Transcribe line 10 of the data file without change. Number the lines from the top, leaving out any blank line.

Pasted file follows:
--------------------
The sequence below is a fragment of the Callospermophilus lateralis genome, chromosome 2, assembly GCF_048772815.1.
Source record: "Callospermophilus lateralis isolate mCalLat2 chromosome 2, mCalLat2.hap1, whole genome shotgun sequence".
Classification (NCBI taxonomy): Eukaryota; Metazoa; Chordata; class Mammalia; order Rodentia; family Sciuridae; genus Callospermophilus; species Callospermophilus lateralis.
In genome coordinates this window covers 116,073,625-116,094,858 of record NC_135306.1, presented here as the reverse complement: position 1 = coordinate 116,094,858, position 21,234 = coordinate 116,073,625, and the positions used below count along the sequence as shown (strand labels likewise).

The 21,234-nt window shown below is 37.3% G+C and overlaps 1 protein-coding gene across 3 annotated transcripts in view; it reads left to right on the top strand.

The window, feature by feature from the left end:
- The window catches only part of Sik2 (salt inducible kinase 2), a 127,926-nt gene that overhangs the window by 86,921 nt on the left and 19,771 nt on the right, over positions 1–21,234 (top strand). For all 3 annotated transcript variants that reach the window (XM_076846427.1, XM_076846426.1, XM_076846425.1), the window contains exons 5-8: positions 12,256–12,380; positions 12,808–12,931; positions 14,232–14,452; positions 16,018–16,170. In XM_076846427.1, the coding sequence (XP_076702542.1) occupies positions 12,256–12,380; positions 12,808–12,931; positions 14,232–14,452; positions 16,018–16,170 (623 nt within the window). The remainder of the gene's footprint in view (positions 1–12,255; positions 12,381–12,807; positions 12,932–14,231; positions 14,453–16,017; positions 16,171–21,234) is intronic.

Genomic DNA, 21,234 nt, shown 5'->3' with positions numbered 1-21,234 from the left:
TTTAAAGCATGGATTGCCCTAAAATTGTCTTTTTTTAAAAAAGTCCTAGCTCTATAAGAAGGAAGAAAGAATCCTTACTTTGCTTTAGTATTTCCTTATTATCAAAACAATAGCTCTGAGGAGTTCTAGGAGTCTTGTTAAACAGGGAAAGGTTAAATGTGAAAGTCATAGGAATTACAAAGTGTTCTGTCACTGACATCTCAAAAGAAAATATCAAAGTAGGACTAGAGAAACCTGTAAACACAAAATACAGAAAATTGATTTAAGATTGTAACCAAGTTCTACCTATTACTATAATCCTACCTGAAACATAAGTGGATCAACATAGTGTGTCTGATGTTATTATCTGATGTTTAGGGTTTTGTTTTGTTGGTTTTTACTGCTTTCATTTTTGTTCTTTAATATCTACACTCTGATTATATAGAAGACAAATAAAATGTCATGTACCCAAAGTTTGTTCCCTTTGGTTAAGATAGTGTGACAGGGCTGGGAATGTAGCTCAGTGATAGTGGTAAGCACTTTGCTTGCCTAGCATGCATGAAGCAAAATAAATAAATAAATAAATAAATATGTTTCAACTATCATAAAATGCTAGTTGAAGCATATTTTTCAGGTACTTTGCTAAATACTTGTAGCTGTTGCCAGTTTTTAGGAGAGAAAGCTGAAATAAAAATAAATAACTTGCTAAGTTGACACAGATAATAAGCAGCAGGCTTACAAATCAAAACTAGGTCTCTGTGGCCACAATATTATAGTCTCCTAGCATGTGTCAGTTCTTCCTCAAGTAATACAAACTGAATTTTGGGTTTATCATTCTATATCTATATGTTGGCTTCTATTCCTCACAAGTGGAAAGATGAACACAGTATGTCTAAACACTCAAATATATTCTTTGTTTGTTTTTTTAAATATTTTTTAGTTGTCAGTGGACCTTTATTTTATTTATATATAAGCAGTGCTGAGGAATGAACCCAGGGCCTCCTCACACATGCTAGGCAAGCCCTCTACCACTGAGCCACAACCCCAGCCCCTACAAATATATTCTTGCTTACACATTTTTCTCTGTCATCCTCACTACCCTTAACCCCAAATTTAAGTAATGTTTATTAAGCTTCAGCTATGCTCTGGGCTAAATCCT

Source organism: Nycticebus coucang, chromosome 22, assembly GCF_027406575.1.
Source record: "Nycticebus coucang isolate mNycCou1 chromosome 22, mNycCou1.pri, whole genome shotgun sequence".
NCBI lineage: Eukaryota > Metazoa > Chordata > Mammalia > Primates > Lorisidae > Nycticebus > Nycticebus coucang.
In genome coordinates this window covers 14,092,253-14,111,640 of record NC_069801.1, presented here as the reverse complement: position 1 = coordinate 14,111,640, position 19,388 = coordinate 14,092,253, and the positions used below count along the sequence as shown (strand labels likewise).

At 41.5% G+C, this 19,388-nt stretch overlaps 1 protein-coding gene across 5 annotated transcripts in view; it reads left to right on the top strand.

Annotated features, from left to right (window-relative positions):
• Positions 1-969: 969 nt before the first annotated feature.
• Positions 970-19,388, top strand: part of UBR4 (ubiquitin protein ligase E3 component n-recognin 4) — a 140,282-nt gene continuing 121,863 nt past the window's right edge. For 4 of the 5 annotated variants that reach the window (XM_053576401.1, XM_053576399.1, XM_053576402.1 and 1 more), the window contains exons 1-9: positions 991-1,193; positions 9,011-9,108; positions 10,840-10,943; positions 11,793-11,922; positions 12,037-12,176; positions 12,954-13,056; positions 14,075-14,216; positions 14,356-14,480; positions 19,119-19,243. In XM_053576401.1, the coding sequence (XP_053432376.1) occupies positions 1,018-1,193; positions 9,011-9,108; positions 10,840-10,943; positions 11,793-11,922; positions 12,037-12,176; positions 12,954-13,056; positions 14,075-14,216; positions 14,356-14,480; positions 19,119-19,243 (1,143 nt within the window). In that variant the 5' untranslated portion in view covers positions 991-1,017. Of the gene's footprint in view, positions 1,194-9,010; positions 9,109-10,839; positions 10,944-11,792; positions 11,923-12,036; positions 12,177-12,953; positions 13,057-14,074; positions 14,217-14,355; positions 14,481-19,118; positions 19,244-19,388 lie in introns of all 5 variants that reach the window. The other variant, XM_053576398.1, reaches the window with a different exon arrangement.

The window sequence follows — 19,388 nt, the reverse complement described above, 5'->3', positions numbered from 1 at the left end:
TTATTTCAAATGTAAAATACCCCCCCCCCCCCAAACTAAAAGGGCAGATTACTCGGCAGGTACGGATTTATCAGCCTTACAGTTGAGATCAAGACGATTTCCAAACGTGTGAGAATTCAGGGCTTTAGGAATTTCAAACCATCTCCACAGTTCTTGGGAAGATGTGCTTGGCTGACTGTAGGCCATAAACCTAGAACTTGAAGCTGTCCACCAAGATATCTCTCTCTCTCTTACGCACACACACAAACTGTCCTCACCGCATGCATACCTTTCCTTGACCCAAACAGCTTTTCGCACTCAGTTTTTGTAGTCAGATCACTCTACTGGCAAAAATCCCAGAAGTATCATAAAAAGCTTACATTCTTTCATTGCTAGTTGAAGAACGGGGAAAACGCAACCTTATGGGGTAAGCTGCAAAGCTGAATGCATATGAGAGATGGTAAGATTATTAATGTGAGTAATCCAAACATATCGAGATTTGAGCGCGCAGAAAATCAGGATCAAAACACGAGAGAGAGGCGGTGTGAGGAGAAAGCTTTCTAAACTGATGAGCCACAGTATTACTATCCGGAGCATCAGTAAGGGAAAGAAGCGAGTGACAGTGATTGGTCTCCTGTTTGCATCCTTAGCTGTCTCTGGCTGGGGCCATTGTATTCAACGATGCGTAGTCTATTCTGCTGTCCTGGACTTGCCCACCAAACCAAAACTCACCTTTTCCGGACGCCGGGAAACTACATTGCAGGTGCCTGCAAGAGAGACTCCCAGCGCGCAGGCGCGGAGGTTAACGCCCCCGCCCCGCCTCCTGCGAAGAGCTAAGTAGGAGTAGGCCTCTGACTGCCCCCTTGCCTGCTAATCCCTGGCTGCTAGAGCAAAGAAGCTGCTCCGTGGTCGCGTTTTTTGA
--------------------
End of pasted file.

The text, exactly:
Source organism: Nycticebus coucang, chromosome 22, assembly GCF_027406575.1.